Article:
• As soon as they’re done take them out, I usually sprinkle some more caster on them but that’s just my preference
  • Now leave them to cool

Method: Lemon Posset

  • Finely grate the zest of one of the lemons, we use fine microplane graters on tour and at home, they’re perfect for the job…however if you only have a box grater use the finest side of that and get as much from the teeth as you can
  • Juice both the lemons and measure out 100ml
  • Put the zest and juice in a pan with all the sugar, slowly bring to the boil, stir to ensure the sugar dissolves, once the sugar has dissolved remove from the heat and reserve to one side
  • In a separate saucepan gently bring the cream and cinnamon to the boil, pour the hot cream into the lemon syrup whilst whisking to combine completely, the ingredients will react with each other to thicken the cream…taste it, occasionally I feel a splash more lemon juice is needed just to make the pinch of cinnamon a bit more of a subtle note; it’s up to you..if you do add more make sure it’s combined thoroughly
  • Now, pour the posset through a fine sieve onto your set jellies, do this slowly to avoid bubbles on the posset surface, it’s not crucial…after all it gives us the excuse to hide the ‘bubbles’ with creme chantilly and other lovely stuff!
  • Let them cool down then pop them in the fridge to set

The Fun bit

Whip up some creme chantilly (see Pavlova recipe) and pipe some on top of the possets, add a few chopped pieces of Pistachio or Lemon Turkish Delight and a chocolate pencil….toasted almonds sprinkled over…lovely stuff.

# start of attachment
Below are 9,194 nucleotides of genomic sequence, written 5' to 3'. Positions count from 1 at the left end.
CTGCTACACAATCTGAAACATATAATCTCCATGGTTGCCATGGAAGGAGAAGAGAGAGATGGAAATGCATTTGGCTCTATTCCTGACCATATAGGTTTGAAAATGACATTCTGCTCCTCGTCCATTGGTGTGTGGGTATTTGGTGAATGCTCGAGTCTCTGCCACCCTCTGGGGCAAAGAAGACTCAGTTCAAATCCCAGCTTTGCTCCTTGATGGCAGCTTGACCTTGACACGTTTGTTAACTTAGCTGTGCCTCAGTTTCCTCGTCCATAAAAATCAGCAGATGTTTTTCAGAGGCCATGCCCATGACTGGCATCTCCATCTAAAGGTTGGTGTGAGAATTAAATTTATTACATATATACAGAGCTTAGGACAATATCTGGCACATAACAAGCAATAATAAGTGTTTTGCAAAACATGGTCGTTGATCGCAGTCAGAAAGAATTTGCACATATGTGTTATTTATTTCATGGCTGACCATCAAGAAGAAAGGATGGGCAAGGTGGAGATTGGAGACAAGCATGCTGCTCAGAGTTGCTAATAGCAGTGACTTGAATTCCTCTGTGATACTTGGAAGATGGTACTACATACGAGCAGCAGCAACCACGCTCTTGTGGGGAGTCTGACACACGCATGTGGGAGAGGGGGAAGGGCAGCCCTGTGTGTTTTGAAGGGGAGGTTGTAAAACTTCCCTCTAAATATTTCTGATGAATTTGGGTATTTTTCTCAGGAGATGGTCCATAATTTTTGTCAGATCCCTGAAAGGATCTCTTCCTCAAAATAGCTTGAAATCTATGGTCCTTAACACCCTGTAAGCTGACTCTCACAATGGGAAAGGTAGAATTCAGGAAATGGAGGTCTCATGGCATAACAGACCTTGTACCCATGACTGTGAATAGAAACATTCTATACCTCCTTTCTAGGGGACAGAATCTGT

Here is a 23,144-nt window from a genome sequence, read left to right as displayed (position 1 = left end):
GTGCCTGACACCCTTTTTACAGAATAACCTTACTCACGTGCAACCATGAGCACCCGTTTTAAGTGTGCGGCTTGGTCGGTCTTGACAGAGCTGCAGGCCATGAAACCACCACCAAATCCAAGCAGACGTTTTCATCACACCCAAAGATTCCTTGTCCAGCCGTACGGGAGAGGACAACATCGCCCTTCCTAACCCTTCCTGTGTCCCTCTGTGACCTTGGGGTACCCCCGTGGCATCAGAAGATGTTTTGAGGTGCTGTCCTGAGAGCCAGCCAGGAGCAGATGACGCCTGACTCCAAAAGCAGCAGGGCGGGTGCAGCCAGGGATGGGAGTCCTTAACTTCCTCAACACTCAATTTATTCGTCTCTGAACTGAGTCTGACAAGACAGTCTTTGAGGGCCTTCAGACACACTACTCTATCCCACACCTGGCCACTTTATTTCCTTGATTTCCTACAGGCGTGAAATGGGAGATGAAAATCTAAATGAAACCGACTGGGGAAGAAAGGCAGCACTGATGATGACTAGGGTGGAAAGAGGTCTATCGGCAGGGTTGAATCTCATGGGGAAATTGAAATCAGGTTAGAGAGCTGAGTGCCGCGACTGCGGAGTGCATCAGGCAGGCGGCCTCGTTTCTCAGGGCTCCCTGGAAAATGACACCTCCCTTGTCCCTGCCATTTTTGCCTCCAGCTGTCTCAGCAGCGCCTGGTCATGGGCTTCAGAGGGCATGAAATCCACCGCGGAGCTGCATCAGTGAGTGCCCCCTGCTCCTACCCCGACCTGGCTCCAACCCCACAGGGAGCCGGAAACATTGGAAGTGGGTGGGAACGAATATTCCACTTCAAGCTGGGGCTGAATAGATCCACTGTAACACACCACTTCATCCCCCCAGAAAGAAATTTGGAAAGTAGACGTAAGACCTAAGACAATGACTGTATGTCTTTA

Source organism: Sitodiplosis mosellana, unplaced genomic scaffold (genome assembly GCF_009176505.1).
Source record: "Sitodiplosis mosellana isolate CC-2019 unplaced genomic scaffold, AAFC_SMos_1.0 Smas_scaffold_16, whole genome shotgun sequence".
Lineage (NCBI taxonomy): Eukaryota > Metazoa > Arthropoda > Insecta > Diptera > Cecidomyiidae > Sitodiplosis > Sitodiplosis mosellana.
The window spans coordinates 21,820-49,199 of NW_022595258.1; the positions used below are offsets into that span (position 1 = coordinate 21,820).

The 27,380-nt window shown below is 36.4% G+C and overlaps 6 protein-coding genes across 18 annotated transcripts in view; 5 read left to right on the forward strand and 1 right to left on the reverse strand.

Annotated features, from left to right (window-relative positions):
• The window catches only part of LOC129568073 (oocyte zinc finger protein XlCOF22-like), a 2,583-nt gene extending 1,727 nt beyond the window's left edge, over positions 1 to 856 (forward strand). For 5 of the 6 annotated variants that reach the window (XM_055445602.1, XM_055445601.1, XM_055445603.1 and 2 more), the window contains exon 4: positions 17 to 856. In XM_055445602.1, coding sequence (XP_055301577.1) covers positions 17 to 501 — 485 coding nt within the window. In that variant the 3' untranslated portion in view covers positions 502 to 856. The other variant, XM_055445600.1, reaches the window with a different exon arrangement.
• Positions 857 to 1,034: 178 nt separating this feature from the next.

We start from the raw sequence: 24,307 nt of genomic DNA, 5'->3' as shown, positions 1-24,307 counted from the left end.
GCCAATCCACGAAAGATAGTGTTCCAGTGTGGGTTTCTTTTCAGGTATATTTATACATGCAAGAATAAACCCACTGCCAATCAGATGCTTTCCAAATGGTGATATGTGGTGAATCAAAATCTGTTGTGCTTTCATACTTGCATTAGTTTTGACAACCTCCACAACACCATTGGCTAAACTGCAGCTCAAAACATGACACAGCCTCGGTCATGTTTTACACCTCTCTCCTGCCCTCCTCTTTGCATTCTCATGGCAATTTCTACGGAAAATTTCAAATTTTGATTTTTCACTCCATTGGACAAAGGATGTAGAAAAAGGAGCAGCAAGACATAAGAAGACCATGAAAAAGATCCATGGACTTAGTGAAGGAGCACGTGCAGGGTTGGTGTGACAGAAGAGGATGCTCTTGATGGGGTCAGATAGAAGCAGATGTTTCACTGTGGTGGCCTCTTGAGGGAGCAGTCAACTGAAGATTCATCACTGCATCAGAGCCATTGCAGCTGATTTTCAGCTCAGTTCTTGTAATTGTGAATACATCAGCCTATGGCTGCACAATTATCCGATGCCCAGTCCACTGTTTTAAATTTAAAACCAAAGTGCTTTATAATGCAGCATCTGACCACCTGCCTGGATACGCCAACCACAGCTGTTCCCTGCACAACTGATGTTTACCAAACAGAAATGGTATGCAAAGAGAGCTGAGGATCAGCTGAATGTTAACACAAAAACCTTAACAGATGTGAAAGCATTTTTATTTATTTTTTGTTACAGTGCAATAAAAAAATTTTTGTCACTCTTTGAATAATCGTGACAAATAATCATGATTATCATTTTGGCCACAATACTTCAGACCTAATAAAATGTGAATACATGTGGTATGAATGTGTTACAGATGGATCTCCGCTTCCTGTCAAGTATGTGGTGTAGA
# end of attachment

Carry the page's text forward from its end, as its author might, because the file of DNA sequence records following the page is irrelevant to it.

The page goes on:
You could dip the shortbread in melted dark chocolate and leave to set, the bitterness of the chocolate a great match for the lemon hit of the posset.

Why stop there?

We do lots of versions of this dessert in a glass, sometimes we’ll put a winter berry compote in the bottom, then a layer of posset, once that sets ,a layer of coulis and posset…the coulis bleeds into the posset before it sets, lovely….top with crushed nut brittle.

  • Try other flavours of jelly and posset, I’ve done liquorice versions topped with mini pontefract cakes.
  • Langues de Chat (cats tongue biscuits) can replace the shortbread, either make them or buy them in.
  • Short on time? Buy ready to make jelly, just add fruit for that homemade look.
  • Alcholic version? Make a jelly of your favourite tipple and top it with a tiny layer of posset….vodka and lemon, why not.
  • There are no rules.

Ingredients

ORANGE SHORTBREAD

  • 260 plain flour plus extra for dusting
  • 125g  unsalted butter
  • 60g   golden caster sugar
  • Zest of a large orange

STRAWBERRY JELLY

  • Belvoir Rhubarb and Strawberry cordial
  • Diced strawberries (optional)
  • Three leaves of gelatine or powdered equivalent

LEMON POSSET

  • 2 x lemons
  • 125g Golden Caster Sugar
  • 425g Double Cream
  • Pinch of Cinnamon

Chef’s Tip

The shortbread can be made with Stork margarine instead of butter, it makes for a great biscuit 

They can be made using the creaming method in a mixer, cream the butter and sugar together then add the flour and fold in by hand, again don’t overwork the dough